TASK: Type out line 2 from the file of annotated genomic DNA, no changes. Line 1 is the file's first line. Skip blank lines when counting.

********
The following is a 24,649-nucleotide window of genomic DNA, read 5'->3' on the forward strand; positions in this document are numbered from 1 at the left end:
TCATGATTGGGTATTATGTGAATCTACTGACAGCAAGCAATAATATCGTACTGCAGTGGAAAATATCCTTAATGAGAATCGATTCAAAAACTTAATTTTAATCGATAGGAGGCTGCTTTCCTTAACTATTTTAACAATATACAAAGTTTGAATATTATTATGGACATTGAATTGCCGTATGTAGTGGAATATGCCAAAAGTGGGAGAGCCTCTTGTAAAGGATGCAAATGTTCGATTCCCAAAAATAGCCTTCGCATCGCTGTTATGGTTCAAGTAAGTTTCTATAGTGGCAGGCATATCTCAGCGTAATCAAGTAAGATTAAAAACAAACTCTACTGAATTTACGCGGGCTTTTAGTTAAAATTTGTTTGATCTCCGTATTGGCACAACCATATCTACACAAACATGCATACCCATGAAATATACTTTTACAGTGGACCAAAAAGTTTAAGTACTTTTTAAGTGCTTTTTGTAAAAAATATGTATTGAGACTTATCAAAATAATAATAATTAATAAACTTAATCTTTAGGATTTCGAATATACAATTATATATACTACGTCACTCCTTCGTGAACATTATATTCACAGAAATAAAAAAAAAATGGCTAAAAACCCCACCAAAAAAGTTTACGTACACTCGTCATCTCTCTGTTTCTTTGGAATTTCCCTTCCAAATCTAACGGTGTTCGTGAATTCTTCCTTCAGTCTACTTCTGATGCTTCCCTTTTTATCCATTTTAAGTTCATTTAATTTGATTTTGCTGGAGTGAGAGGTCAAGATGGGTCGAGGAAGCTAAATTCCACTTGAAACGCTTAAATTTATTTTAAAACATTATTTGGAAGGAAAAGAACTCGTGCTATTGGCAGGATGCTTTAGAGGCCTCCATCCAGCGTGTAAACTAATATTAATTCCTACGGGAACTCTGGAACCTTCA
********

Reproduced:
TCATGATTGGGTATTATGTGAATCTACTGACAGCAAGCAATAATATCGTACTGCAGTGGAAAATATCCTTAATGAGAATCGATTCAAAAACTTAATTTTAATCGATAGGAGGCTGCTTTCCTTAACTATTTTAACAATATACAAAGTTTGAATATTATTATGGACATTGAATTGCCGTATGTAGTGGAATATGCCAAAAGTGGGAGAGCCTCTTGTAAAGGATGCAAATGTTCGATTCCCAAAAATAGCCTTCGCATCGCTGTTATGGTTCAAGTAAGTTTCTATAGTGGCAGGCATATCTCAGCGTAATCAAGTAAGATTAAAAACAAACTCTACTGAATTTACGCGGGCTTTTAGTTAAAATTTGTTTGATCTCCGTATTGGCACAACCATATCTACACAAACATGCATACCCATGAAATATACTTTTACAGTGGACCAAAAAGTTTAAGTACTTTTTAAGTGCTTTTTGTAAAAAATATGTATTGAGACTTATCAAAATAATAATAATTAATAAACTTAATCTTTAGGATTTCGAATATACAATTATATATACTACGTCACTCCTTCGTGAACATTATATTCACAGAAATAAAAAAAAAATGGCTAAAAACCCCACCAAAAAAGTTTACGTACACTCGTCATCTCTCTGTTTCTTTGGAATTTCCCTTCCAAATCTAACGGTGTTCGTGAATTCTTCCTTCAGTCTACTTCTGATGCTTCCCTTTTTATCCATTTTAAGTTCATTTAATTTGATTTTGCTGGAGTGAGAGGTCAAGATGGGTCGAGGAAGCTAAATTCCACTTGAAACGCTTAAATTTATTTTAAAACATTATTTGGAAGGAAAAGAACTCGTGCTATTGGCAGGATGCTTTAGAGGCCTCCATCCAGCGTGTAAACTAATATTAATTCCTACGGGAACTCTGGAACCTTCA